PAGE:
Sadistic cult leader and murderer Charles Manson died on Sunday at the age of 83, leaving behind a legacy of manipulation, conspiracy theorizing and ruthless killing. Yet before he was sentenced to life behind bars, Manson aspired to be a professional musician. He and his “Family” spent time with some of the most significant artists of the late 1960s, though his own debut studio album was an abysmal commercial failure. He grossly misinterpreted several Beatles songs as a motive for his murders and esteemed rock stars subsequently invoked his image and likeness to court their own controversy.
Here is a brief synopsis of Charles Manson’s ties to the music industry:
Manson traced his motive for killing back to The Beatles’ White Album
On Aug. 9, 1969, Manson ordered members of his Family to kill a house full of people including actress Sharon Tate and Folgers coffee heiress Abigail Folger. The following night, five Family members stabbed grocery store owner Leno LaBianca and his wife, Rosemary, to death inside their home. At both locations, the murderers scrawled the words “rise,” “piggies” and “helter skelter” across the walls and doors in their victims’ blood.
Manson misread several songs on The Beatles’ White Album, released in November of 1968, as foreshadowing a gruesome, apocalyptic race war. According to Paul McCartney, Manson thought “Helter Skelter” referenced the four horsemen of the Apocalypse as presented in the Book of Revelation. Manson told Rolling Stone in 1970 that “Revolution 9” and “Piggies” “predicted the violent overthrow of the white man.” Meanwhile, he cited lyrics from “Rocky Raccoon” — “Gideon checked out and he left it no doubt/ to help with good Rocky’s revival” — as evidence that “the black man is going to come back into power again.”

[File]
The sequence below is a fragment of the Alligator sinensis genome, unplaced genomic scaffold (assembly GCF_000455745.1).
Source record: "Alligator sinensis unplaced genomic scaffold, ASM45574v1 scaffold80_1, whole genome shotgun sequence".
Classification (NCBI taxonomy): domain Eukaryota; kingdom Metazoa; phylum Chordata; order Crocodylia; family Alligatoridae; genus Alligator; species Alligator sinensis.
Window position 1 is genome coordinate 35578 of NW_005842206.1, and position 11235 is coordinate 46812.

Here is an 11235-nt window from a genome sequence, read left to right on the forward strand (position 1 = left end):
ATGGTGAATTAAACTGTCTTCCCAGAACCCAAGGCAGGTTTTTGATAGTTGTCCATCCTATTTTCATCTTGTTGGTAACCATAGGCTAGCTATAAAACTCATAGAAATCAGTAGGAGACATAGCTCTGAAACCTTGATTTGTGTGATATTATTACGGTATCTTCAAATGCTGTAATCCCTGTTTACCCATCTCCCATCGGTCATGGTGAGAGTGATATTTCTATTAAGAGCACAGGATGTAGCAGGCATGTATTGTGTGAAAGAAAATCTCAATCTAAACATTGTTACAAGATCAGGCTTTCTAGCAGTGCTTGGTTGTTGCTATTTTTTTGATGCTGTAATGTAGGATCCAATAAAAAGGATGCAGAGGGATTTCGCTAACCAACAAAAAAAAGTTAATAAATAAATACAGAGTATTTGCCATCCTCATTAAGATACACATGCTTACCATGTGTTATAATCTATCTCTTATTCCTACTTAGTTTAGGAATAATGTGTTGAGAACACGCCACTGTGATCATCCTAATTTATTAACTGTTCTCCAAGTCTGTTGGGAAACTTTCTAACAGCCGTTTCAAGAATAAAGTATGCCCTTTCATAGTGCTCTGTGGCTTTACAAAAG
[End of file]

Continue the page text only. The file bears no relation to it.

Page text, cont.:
Manson released one unsuccessful studio album in 1970
Manson met record producer and tour manager Phil Kaufman while they both served time in the Los Angeles County Jail. Kaufman moved in with the Family in 1968 and urged Manson to record some of his songs, which culminated in his debut studio album, Lie: The Love and Terror Cult. The album cover virtually recreates the Dec. 19, 1969 cover of Life magazine, which featured Manson; only the “F” in “LIFE” and the line “The dark edge of hippie life” were removed.
Released on March 6, 1970, while Manson was held on charges for the Tate-LaBianca murders, Lie: The Love and Terror Cult failed miserably in a commercial sense. The record only sold 300 of the 2,000 copies Kaufman originally pressed with his own money after failing to secure major label support. Still, the album remains a popular cult collectible among those who are interested in the Manson murders.
read the full article here at Billboard
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